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Is there any logic in using two different names for determining host ID and net ID?

For example, if you type print route in a Command Prompt you get things with netmask, but the IPv4 settings seems to use subnet mask.

Is there any significant difference between the two terms?

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It is just slang. –  KCotreau Jul 26 '11 at 17:01
then why should microsoft use 2 names for it ? –  SpiXel Jul 26 '11 at 17:05
Why do we call William, Bill or Billy? We like to, and in some case, just lazy. The proper term is subnet mask, but they others are just used a lot, probably netmask more though. –  KCotreau Jul 26 '11 at 17:10

2 Answers 2

up vote 5 down vote accepted

The difference is very, very slight. 9 times out of 10, they will mean the exact same thing.

However, in cases where we're discussing the subnetting of a given network, the two terms "network mask" and "sub-network mask" can have distinct meanings. That is, if we make a distinction between a "network" and a "sub-network" then "the mask of a network" and "the mask of a sub-network" mean different things. In all cases, this distinction is almost purely a relative distinction.

Let's say you've been issued the network (using CIDR notation). Here, your "network mask" is Let's say you need to separate this network into 4 smaller networks, each as large as they could possibly be. In order to get 4 networks out of, you need to borrow two bits (00, 01, 10, 11) from the host address and use them for the subnet addresses. This will give you the following sub-networks:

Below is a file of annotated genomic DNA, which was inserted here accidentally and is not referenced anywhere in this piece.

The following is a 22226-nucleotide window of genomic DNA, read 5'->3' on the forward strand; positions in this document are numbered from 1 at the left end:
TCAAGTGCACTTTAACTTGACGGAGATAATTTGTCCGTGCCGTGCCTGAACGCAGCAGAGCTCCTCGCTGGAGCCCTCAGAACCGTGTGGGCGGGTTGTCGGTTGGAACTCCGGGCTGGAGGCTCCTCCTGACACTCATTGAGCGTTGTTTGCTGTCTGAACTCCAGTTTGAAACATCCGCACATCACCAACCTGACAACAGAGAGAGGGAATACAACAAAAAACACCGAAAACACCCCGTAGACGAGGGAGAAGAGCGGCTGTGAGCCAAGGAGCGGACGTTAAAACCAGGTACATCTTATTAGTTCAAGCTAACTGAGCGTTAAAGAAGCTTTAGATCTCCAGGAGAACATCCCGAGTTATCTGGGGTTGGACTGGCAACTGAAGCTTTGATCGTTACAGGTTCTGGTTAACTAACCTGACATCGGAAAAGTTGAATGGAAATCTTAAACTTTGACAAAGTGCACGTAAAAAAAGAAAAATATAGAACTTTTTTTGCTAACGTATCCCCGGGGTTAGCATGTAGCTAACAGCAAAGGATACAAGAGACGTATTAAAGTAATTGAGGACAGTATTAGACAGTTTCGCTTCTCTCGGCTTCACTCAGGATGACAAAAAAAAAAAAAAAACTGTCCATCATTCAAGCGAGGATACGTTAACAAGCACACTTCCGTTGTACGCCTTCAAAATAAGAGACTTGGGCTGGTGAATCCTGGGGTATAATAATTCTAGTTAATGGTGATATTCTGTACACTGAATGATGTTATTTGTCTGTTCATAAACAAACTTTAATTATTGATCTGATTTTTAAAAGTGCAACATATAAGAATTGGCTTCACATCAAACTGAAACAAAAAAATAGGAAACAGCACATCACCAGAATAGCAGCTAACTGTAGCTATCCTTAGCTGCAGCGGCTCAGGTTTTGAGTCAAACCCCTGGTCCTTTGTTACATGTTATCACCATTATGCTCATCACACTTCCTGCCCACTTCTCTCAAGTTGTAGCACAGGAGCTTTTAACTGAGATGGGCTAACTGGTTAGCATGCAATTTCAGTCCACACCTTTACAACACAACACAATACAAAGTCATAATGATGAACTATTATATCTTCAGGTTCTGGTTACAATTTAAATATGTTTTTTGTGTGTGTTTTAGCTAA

Here, your "network mask" is still, but each "subnet mask" is

But, as I said, it's completely a relative term. One could also talk about being a "network mask" and then being a "supernet mask". For example, is a supernet of, say,

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The "Netmask", "subnet mask", or simply "mask" are all the same thing: A mask that tells software which IPs belong to that network an which don't.

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I dont think so , cause first of all , microsoft wont use different names for the same thing , and second of all , i've found the difference but i dont get what does it mean , I'll post it here as an answer –  SpiXel Jul 26 '11 at 17:00
(sorry couldnt self response)i've found this : Subnetting is the process of breaking down a main class A, B, or C network into subnets for routing purposes. A subnet mask is the same basic thing as a netmask with the only real difference being that you are breaking a larger organizational network into smaller parts, and each smaller section will use a different set of address numbers. –  SpiXel Jul 26 '11 at 17:03
what is a larger organizational network ? and what does it mean breaking it to smaller parts ? –  SpiXel Jul 26 '11 at 17:04
@SpiXel: Darth Android is correct. This is not really even up for debate. –  jftuga Jul 26 '11 at 17:06
@SpiXel: Dividing a network into smaller parts may consist of using VLANs to separate and/or isolate traffic, such as DMZs, servers, HR, Marketing, Developers, iSCSI, backups, etc. –  jftuga Jul 26 '11 at 17:08

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